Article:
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The strict rules in the allergen labeling of food ensure transparency. However, they do not offer complete security.

Around three million people in Switzerland have a food intolerance or a food allergy. Children and young people are particularly affected. In order to rule out risks and avoid allergic reactions, allergy sufferers often have no choice but to eliminate certain foods from their diet. To do this, however, they must know exactly what is contained in the products. Although there is a food law labeling requirement for the most common allergens in food, allergy sufferers unfortunately cannot completely rely on the information in the list of ingredients. Especially with processed foods and spice mixtures, it is worth taking a closer look and knowing that allergens can often be hidden behind other terms.

The most common allergens in food

An allergy is an excessive reaction of the immune system to actually harmless, foreign substances. Common allergy triggers are, for example, proteins, pollen, house dust mites or certain foods. If those affected come into contact with the allergens, the body reacts by trying to ward them off. An allergic reaction occurs. Food allergies can manifest themselves as gastrointestinal complaints, respiratory problems or skin rashes. In rare cases, a drop in blood pressure and anaphylactic shock may occur.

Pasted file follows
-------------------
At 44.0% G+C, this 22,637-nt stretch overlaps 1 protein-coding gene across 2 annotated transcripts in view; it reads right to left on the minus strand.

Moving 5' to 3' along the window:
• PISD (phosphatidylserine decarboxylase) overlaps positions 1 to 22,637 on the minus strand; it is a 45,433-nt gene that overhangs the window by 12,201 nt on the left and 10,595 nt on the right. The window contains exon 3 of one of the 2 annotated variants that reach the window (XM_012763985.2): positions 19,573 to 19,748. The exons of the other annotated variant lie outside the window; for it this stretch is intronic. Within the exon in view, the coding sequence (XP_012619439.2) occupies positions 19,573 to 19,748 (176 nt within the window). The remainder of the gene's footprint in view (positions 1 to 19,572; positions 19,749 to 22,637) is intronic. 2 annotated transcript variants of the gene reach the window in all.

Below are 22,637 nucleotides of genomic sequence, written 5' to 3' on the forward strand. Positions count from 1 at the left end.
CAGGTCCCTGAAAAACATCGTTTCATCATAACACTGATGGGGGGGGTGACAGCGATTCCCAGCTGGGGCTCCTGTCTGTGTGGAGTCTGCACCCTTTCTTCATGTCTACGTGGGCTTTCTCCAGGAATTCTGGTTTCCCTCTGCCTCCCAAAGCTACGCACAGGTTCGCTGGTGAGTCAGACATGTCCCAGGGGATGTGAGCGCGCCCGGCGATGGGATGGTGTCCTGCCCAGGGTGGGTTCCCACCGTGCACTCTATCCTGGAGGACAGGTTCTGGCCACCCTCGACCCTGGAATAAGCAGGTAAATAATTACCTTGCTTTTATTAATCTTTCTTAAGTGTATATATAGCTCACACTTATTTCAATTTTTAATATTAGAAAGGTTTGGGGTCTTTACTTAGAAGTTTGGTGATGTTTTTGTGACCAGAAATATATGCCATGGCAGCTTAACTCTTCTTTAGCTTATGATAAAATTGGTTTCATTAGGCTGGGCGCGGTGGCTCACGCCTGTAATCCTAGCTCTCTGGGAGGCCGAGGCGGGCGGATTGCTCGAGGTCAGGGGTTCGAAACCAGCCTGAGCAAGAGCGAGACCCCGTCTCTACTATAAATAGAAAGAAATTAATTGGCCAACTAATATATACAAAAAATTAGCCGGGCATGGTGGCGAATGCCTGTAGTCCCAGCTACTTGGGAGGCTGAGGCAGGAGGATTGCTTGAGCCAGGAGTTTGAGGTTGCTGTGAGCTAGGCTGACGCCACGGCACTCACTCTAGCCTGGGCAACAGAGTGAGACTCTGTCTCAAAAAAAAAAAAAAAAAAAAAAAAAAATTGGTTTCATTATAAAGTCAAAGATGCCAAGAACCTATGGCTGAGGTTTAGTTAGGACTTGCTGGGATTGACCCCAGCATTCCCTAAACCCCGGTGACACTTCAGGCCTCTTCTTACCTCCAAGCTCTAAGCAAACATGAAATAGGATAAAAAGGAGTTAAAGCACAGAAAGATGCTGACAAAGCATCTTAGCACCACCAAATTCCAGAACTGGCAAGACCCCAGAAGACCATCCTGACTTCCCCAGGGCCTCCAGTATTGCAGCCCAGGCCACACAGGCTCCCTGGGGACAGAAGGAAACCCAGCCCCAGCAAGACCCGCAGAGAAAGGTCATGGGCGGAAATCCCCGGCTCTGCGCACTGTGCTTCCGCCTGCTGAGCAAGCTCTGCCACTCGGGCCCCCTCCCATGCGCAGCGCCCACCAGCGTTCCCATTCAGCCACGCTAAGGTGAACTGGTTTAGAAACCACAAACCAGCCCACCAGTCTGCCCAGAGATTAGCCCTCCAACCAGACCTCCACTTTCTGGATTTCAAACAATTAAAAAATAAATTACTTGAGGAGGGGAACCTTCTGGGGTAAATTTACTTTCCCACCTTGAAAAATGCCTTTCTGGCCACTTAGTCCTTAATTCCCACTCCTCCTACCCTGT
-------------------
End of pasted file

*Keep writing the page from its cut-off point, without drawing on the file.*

In theory, many foods can trigger allergies. In practice, however, a few foods are responsible for more than 90 percent of allergies – for example cow’s milk, eggs, peanuts, tree nuts, soy, mustard, celery, wheat, fish, and shellfish. According to the Food Information Ordinance (LIV), these must be clearly advertised as such on the packaging.

Hidden allergens: study the packaging carefully

Hidden allergens in food are allergy-triggering components in compound or processed foods that are not recognizable to the consumer. They also get into foodstuffs where they would not actually be expected in a wide variety of ways. Not only the problem of deliberately wrongly declared food can become a danger. Manufacturing-related existing contaminations with allergenic foods are also considered hidden allergens. Since the companies usually manufacture a large number of products and allergenic and non-allergenic foods are produced on the same plants, small amounts of an allergenic ingredient can unintentionally end up in another food. Possible contamination with various allergens is marked at the end of the list of ingredients with the note “May contain traces of…”.